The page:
By Laura Studarus published
It’s a chilly Saturday morning, and I’m standing in the fields of Malpartida de Cáceres, Spain, next to the Los Barruecos monument, to watch a reenactment of Daenerys Targaryen’s greatest flex, The Battle of Dragons. It’s only after a man wearing a Lannister soldier uniform marches up, rolls his eyes, and declares his new recruits (about ten of us in total) “adequate,” that I start to understand I’ve gotten myself into something a bit more ridiculous than just a simple reenactment.
Game of Thrones has tens of millions of viewers worldwide, and I consider myself among the hoards of die-hards. Being part of the club isn’t exactly elite, but it does come with perks: For example, no matter what country I’m in, I can usually find someone willing to discuss why Arya Stark is the only character worthy of the Iron Throne. (I am willing to fight about this.)
Different storylines have leaned on different locations, but the seventh season found multiple story arcs coalescing around IRL Spain, filming scenes in the country’s many gorgeous historic and natural locations. Among them are Seville's Alcázar, which has doubled for Dorne, the jaw-dropping Gaztelugatxe (a.k.a. Dragonstone), and John Snow’s birthplace, Tower of Joy, filmed at the startlingly isolated Castle of Zafra.
But nowhere in Spain has benefited quite like the seldom-visited area of Extremadura. The largely agricultural district is riddled with wineries, picturesque villages packed with ancient ruins, and Roman bridges so sturdy people are still driving over them. But it took Game of Thrones using locations like the Castle of Trujillo (Casterly Rock), Arco de la Estrella, and the Plaza de Santa María (where the Sand Snakes are caught and paraded through the streets), to create an 80 percent increase in tourism to the region. Obviously, the next step was to create a value-added experience in the form of a clownish role-playing activity?
Considering that Game of Thrones is basically a medieval soap opera, the whole institution is ripe for parody: British charity Red Nose Day once aired a comedic video suggesting a Coldplay/Game of Thrones crossover musical; Key & Peele unpacked that messed-up moon door; and the show has made almost as many appearances on Saturday Night Live as Alec Baldwin.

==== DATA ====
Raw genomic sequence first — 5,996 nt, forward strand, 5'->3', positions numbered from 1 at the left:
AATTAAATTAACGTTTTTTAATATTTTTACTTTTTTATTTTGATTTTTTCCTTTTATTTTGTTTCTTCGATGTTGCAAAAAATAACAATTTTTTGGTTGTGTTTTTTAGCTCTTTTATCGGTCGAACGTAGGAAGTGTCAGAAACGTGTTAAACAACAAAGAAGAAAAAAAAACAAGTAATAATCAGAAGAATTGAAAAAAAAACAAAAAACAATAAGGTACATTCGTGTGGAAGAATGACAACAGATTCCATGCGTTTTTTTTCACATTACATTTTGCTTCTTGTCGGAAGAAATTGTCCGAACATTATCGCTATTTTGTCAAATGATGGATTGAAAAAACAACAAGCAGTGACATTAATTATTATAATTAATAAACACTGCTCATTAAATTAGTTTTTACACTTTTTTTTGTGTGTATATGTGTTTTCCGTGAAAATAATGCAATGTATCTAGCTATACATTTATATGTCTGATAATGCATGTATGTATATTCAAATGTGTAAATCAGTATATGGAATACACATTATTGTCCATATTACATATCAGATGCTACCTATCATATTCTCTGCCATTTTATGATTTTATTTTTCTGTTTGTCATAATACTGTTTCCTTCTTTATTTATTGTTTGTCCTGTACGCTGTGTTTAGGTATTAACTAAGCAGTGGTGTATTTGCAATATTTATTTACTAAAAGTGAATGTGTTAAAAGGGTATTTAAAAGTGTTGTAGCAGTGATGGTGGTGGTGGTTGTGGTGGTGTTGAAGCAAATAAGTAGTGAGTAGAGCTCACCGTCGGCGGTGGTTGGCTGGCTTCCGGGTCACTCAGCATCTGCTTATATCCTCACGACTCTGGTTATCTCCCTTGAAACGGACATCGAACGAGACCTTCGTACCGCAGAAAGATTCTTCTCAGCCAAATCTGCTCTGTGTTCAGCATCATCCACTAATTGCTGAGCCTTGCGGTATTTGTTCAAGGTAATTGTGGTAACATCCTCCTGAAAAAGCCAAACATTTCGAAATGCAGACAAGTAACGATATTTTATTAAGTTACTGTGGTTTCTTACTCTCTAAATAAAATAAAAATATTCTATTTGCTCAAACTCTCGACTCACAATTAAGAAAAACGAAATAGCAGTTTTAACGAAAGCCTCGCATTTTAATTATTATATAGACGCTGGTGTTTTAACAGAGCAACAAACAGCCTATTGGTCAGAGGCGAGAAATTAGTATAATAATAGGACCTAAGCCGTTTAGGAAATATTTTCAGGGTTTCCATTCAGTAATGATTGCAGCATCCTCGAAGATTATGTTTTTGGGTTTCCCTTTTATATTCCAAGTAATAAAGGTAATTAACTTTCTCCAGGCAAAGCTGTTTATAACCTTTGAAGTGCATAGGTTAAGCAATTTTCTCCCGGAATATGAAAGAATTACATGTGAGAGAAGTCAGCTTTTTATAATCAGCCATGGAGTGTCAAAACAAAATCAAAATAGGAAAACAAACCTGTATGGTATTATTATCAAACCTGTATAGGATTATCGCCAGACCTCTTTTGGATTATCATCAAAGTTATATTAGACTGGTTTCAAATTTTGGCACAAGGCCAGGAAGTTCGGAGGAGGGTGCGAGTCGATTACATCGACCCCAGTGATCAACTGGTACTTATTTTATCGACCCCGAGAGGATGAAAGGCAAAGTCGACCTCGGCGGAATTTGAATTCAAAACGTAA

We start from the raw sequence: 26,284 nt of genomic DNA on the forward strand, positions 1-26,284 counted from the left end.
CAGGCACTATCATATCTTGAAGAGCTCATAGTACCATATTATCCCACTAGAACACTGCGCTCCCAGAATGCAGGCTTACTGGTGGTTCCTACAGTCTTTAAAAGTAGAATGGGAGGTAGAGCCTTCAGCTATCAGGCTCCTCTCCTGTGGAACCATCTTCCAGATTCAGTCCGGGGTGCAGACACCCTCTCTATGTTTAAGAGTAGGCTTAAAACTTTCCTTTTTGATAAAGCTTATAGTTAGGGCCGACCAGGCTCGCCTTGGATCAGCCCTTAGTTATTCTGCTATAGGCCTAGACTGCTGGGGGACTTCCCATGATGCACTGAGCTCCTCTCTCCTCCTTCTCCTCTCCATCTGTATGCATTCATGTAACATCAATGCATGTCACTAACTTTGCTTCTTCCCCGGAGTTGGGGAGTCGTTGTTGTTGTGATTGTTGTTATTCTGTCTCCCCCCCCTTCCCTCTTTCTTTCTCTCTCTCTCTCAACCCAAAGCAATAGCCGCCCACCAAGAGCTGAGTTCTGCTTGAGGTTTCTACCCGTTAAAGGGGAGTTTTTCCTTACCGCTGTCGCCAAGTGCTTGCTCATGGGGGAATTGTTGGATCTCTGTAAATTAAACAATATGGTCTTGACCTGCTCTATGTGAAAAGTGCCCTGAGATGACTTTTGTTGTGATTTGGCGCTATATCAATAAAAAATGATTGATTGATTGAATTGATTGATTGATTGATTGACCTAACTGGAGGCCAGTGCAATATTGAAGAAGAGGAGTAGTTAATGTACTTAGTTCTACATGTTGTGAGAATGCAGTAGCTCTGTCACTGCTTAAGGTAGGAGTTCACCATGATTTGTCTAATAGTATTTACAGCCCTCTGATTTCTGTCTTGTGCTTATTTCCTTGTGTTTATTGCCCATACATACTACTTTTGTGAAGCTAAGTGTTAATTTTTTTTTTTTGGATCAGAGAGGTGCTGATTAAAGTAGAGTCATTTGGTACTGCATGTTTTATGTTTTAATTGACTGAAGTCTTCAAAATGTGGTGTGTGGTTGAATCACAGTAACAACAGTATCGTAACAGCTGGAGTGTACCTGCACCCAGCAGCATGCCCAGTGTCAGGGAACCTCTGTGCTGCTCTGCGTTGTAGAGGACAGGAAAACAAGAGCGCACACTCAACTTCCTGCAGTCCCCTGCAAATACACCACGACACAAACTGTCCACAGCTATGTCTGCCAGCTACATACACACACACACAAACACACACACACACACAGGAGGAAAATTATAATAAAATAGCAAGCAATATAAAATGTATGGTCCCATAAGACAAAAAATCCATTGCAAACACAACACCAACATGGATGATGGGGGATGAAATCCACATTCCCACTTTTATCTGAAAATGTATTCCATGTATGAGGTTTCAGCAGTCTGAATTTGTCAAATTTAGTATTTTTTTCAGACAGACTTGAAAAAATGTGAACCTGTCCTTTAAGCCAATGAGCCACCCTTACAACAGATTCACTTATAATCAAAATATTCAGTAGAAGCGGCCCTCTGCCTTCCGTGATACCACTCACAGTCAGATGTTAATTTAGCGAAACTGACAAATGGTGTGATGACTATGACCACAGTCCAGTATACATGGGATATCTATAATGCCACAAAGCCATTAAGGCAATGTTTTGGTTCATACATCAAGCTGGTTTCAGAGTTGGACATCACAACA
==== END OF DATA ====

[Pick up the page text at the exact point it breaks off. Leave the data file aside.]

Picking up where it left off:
But the team of Spanish comedians behind the reenactment at Los Barruecos—with an assist from the local tourism board—has created more than a send-up. Lead by Jose Palacios, our soldier/event tour guide (who was an extra during the months-long filming), the hour-long interactive performance was equal parts tribute to the source material and revisit of the excitement that comes with having a large television production in a small town. As someone from Los Angeles who regularly rages at filming-induced traffic jams, I found their enthusiasm hard to identify with but nevertheless contagious.
Palacios led us through cow pastures, teasing us for not holding proper formation—hands on our hips, long soldier-like steps. It was pretty clear that much of the lands that appeared on screen were heavily altered post-production, with additional mountains and gorges. However, excitement around the subject was very real, as Palacios recounted his grueling tour of duty as a Westeros soldier. There were the early mornings when the cast would sit for hours waiting to film. There was the moment he learned, on the final day of shooting, that their trainer, Vladimír Furdík, also played the Night King.
And then there was meeting Nikolaj Coster-Waldau, who had a very good reason for refusing to perform the stunt during which his character, Jaime Lannister, narrowly avoids being burned to death by dragon fire, only to fall feet-first into a lake where he’s dragged down by the weight of his own armor. “One guy from the production said, ‘Why don’t you go pee in the lake, just to be more real?’” Palacios told us, recalling some of the strange directions the extras received. “And then the actors peed for real! They were asked to do that. And Nikolaj saw and said, ‘I’m not going in there!’ So, they filmed him in a swimming pool.”
As Palacios told these tales to his marching soldiers (that would be us), we were interrupted by—what else?—a dragon, played by Antonio Palma, who appeared at the top of a hill clad in a green-screen suit and carrying a large green ball on a stick. It makes sense: If we were seeing Los Barruecos without its CGI adornment, we’d also likely see a CG-free “dragon” as well. Relying on his clown training (I was told later he’s a bit of a local legend), Palma preened and danced for the crowd, finishing his performance with his version of a roar.
On the next portion of the path, we discover Raquel Bejarano—or, as she quickly informed us, “The real Daenerys Targaryen”—complete with a long, blonde wig and an elaborate ceremonial dress. "I am the real Khaleesi!” she told us, “Not Emilia Clarke! My dress is real. My skin is real, my hair is real, my shoes are real!” (Naturally, her “dragon” reappeared halfway through the speech, underscoring her claim with shouts of, “Mommy!”) Like the others in our group, I attempted to bow with reverence. Unlike the others, I was singled out for the lack of sincerity, and sentenced to “die by dragon fire” for refusing to bend the knee to my queen.
I’m generally an observer, not a participant. But I’m also not a quitter and, when forced, you better believe I will make an ass of myself. And so, as I would when they lined us up to recreate the apex of the Battle of Dragons (the event in which Daenerys, riding her dragon into war, destroyed vast numbers of Lannister soldiers), I gave in, threw my hands in the air and screamed “No!” surrendering to my fate.
If there’s one thing I learned: In the game of thrones, you either win or you die…and, if you’re lucky, you can get some great Instagram pics in the process.
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